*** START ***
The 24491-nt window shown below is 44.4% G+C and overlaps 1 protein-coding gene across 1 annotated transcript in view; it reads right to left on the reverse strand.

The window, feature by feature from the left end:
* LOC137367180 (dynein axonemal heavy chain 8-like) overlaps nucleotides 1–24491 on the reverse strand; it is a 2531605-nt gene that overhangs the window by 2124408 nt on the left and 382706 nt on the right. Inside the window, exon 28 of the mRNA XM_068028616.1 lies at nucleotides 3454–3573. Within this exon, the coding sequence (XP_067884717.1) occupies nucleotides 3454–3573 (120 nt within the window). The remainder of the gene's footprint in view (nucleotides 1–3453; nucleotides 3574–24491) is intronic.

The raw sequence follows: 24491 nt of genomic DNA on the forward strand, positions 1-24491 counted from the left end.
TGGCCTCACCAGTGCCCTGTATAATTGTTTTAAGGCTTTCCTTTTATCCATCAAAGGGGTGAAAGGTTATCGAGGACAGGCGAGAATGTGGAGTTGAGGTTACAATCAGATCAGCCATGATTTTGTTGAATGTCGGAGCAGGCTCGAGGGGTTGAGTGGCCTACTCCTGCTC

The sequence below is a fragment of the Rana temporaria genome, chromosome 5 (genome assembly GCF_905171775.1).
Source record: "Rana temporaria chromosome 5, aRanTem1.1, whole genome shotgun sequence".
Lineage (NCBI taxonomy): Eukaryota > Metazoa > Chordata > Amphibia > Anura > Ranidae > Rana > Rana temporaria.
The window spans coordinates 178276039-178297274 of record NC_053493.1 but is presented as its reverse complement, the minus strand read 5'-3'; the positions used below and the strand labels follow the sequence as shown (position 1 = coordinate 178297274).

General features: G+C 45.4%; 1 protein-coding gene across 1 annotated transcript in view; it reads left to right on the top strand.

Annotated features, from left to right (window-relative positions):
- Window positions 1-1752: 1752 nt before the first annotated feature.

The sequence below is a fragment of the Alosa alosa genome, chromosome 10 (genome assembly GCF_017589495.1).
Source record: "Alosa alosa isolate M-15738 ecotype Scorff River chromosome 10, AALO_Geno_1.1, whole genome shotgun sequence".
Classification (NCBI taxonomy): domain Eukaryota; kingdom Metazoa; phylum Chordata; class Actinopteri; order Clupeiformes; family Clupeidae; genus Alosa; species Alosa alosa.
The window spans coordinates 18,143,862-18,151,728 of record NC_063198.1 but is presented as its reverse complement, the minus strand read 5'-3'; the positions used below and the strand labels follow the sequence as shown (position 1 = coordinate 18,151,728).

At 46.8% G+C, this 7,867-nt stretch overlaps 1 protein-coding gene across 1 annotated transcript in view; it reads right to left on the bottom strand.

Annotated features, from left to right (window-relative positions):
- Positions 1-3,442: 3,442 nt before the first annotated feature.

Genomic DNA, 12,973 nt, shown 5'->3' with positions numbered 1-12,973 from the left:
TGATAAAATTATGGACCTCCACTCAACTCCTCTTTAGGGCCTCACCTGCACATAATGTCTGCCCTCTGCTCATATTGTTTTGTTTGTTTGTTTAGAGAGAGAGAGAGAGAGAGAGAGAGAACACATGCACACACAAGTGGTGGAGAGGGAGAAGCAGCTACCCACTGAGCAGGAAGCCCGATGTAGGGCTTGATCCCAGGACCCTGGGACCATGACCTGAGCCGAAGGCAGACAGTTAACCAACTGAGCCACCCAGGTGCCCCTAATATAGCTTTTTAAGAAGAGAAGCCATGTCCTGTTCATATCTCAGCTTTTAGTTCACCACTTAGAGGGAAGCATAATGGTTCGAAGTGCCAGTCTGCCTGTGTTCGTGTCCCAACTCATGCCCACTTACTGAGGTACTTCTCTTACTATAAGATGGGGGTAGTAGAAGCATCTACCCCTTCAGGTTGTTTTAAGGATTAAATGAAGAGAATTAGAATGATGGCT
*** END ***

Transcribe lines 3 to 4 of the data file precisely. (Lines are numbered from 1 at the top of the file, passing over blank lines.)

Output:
* LOC137367180 (dynein axonemal heavy chain 8-like) overlaps nucleotides 1–24491 on the reverse strand; it is a 2531605-nt gene that overhangs the window by 2124408 nt on the left and 382706 nt on the right. Inside the window, exon 28 of the mRNA XM_068028616.1 lies at nucleotides 3454–3573. Within this exon, the coding sequence (XP_067884717.1) occupies nucleotides 3454–3573 (120 nt within the window). The remainder of the gene's footprint in view (nucleotides 1–3453; nucleotides 3574–24491) is intronic.

The raw sequence follows: 24491 nt of genomic DNA on the forward strand, positions 1-24491 counted from the left end.